Landscaping planned to keep stormwater pollution out of St. Marys River

BY TAYLOR HAELTERMAN
Capital News Service

LANSING – Students, community groups, and Lake Superior State University will be taking advantage of landscaping this summer to help reduce rainwater pollution in the St. Marys River.

The project received $ 250,000 from the US Forest Service as part of the Great Lakes Restoration Initiative, a program to protect the drinking water and habitat of the Great Lakes.

Rainwater carries things like trash and bacteria out of the city, through the drainage systems, and into the river, according to the Environmental Protection Agency. Landscaping, also referred to in this context as green infrastructure, reduces or treats rainwater runoff on the way to a river or lake.

The university’s project will use soil and native plants to collect and filter out pollutants before the runoff reaches the river, said Ashley Moerke, director of the university’s Center for Freshwater Resources and Education at Sault Ste. Marie.

“Part of us as an old city with much earlier industrial development is that we no longer have these natural features,” she said. “It’s a really simple mechanism. It creates areas of depression and plants (them) with native plants that absorb (rainwater). It’s not that complicated idea, but it’s something we’ve really moved away from. “

The landscaping will surround the proposed Richard and Theresa Barch Center for Freshwater Research and Education building. Once built, the center will house research laboratories, teaching laboratories and a Great Lakes visitor center.

The university is building the center on a former industrial site that is contaminated with pollutants. The country previously had a chemical plant.

The plan always included green infrastructure, but cleaning the site was more expensive than the university had planned. That prevented Lake Superior State from incorporating the landscaping it wanted, Moerke said.

“When part of the (factory) was removed, much of the material was buried.” Said Moerke. “When we started laying the foundations of our building, we found entire railroad tracks, these huge cement pillars, and an enormous amount of rubble. This added another million and a half to the cost of our project. “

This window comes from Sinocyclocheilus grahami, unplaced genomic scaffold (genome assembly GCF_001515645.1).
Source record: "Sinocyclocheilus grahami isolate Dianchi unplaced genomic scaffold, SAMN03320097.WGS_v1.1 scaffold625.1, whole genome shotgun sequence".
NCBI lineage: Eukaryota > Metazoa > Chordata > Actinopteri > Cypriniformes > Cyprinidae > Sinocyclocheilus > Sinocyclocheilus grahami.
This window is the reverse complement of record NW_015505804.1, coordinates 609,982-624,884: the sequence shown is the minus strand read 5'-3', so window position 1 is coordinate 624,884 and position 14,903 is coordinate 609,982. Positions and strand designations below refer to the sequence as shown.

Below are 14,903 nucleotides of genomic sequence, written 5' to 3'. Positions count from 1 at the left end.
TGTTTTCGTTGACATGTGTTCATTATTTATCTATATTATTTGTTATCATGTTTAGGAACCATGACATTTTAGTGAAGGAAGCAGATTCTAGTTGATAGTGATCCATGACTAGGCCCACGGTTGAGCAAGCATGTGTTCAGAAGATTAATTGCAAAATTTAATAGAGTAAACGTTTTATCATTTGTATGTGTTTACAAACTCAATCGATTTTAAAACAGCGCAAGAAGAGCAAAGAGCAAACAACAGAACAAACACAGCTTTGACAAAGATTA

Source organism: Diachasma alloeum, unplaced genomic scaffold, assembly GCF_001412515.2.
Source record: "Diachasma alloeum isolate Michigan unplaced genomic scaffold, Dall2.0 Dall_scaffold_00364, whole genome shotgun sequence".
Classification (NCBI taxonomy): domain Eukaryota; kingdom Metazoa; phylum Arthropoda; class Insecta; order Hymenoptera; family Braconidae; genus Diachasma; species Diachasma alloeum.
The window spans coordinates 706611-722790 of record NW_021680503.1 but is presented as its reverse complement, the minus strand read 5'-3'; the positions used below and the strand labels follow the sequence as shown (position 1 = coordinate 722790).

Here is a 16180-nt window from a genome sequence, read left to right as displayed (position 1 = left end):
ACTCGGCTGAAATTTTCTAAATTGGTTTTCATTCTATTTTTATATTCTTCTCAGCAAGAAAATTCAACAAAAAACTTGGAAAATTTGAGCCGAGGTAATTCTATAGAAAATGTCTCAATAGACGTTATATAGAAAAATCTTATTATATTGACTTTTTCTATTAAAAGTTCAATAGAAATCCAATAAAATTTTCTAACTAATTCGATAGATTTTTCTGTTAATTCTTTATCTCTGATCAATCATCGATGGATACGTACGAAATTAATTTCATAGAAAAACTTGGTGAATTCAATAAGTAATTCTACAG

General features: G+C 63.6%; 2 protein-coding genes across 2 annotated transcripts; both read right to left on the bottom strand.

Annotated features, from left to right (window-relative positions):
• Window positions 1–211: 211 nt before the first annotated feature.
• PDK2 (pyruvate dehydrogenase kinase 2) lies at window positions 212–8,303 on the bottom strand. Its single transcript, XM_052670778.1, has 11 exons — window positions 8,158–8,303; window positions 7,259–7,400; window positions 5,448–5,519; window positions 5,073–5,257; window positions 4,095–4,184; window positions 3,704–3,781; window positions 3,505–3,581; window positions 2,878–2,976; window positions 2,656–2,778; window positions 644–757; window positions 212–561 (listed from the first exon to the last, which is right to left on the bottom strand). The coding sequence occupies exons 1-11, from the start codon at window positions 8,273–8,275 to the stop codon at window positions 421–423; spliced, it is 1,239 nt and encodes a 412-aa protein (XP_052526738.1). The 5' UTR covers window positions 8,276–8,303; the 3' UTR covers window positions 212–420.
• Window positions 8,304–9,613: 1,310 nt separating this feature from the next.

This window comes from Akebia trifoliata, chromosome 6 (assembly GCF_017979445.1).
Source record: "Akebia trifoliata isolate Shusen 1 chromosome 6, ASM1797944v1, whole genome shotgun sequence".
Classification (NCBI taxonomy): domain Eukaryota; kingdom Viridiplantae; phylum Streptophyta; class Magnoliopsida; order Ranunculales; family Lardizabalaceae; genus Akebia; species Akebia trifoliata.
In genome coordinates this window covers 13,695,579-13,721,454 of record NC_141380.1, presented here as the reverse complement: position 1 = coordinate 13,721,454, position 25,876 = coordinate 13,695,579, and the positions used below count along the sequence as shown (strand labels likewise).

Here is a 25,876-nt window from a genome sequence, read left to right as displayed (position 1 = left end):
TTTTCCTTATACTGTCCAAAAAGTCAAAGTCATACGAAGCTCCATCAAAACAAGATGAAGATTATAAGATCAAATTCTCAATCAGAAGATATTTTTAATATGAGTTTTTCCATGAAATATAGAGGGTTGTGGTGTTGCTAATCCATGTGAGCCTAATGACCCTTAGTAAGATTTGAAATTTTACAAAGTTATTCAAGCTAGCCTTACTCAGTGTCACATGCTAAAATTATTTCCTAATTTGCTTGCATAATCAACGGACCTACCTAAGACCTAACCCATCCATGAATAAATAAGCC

A priority for the forest service was “promoting green infrastructure to reduce pollutant runoff from degraded sites,” said Sheela Johnson, the Great Lakes Restoration Initiative program manager for the forest service.

The agency was looking for a project that would turn adhesion on poor quality soils into a natural landscape where vegetation can catch water and the soil allows for more natural flow, like that in a forest, Johnson said.

The St. Marys River project met many of the forest service’s needs, including engaging students and community members, educating the public, reducing pollutant runoff, and building on a former fallow land, Johnson said.

The green landscaping prevents the Richard and Theresa Barch Center for Freshwater Research and Education at Lake Superior State University from being polluted anytime soon along the St. Marys River.

Moerke hopes the Sault Ste. Marie residents are expanding green infrastructure along the river.

“This will be the first project in our region to use this approach,” she said. “So we hope this gives the community opportunities to be greener in our development.”

High school and college students, youth groups, and the Chippewa Luce Mackinac Conservation District will help the university start planting in late August and continue into September, Moerke said.

The Forest Service will begin accepting grant applications for the Great Lakes Restoration Initiative again this spring.

Taylor Haelterman writes for Great Lakes Echo.

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